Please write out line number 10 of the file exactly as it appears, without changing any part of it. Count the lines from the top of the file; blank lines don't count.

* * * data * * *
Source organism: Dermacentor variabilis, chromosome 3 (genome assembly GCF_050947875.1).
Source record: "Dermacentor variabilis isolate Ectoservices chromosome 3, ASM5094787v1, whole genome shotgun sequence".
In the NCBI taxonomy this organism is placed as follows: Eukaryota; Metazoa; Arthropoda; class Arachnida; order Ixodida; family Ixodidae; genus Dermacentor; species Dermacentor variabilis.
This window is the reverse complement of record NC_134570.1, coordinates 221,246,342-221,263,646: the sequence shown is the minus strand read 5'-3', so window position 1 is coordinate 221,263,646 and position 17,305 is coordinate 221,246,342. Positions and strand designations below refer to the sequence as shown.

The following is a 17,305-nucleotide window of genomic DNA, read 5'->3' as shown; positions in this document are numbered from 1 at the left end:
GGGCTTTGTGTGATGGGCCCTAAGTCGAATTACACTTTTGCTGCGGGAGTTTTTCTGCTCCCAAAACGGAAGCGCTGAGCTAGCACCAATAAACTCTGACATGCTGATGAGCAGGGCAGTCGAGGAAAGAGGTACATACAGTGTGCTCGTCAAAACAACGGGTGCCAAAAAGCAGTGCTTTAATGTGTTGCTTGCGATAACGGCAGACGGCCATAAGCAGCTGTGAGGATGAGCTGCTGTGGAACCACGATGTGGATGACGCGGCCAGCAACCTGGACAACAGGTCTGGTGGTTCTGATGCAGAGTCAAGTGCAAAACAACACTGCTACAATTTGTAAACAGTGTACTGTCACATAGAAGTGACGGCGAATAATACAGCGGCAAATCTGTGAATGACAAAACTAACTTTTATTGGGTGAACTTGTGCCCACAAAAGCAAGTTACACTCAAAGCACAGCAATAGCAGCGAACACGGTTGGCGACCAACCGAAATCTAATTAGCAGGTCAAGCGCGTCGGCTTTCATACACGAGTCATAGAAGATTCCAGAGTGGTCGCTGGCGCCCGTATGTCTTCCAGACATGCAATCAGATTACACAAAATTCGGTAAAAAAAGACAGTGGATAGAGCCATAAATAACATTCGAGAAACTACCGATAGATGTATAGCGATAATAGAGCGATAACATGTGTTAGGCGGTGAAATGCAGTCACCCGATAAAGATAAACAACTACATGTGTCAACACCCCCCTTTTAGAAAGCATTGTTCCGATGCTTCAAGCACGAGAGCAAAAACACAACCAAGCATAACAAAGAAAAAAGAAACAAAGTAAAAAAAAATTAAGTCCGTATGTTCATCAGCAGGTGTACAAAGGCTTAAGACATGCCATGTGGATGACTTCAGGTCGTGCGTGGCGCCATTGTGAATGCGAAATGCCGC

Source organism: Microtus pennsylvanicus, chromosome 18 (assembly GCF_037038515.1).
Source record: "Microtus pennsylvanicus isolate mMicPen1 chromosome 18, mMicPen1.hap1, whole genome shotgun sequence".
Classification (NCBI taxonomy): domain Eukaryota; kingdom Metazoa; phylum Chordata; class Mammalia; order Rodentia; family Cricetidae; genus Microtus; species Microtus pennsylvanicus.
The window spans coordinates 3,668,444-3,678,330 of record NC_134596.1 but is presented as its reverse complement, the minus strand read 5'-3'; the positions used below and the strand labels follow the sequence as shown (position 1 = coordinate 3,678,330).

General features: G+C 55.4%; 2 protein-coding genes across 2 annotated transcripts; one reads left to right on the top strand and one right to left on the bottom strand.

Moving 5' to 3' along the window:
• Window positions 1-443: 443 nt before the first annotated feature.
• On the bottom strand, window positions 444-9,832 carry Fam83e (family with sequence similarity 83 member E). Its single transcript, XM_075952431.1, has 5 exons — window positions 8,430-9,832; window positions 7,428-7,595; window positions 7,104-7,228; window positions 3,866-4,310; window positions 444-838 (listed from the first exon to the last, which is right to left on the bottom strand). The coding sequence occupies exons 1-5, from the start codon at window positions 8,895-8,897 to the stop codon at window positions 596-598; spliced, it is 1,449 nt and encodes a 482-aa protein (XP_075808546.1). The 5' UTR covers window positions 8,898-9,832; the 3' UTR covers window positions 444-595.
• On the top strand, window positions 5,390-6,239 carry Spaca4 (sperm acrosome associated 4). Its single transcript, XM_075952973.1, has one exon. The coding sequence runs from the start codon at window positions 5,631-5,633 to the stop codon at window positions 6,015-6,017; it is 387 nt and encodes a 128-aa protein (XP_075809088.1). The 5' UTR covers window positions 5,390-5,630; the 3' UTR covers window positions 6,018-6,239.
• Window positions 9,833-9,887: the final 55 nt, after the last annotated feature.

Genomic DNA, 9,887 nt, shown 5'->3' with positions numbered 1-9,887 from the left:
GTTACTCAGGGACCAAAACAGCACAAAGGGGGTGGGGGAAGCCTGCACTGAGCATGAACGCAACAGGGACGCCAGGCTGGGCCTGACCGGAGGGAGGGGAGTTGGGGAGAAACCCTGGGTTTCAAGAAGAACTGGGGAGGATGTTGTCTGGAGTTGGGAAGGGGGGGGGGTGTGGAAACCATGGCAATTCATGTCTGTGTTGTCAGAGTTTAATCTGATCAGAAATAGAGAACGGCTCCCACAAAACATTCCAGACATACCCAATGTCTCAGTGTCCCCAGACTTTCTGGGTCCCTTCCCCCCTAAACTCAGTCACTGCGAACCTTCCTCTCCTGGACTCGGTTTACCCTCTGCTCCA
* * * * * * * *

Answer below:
The window spans coordinates 3,668,444-3,678,330 of record NC_134596.1 but is presented as its reverse complement, the minus strand read 5'-3'; the positions used below and the strand labels follow the sequence as shown (position 1 = coordinate 3,678,330).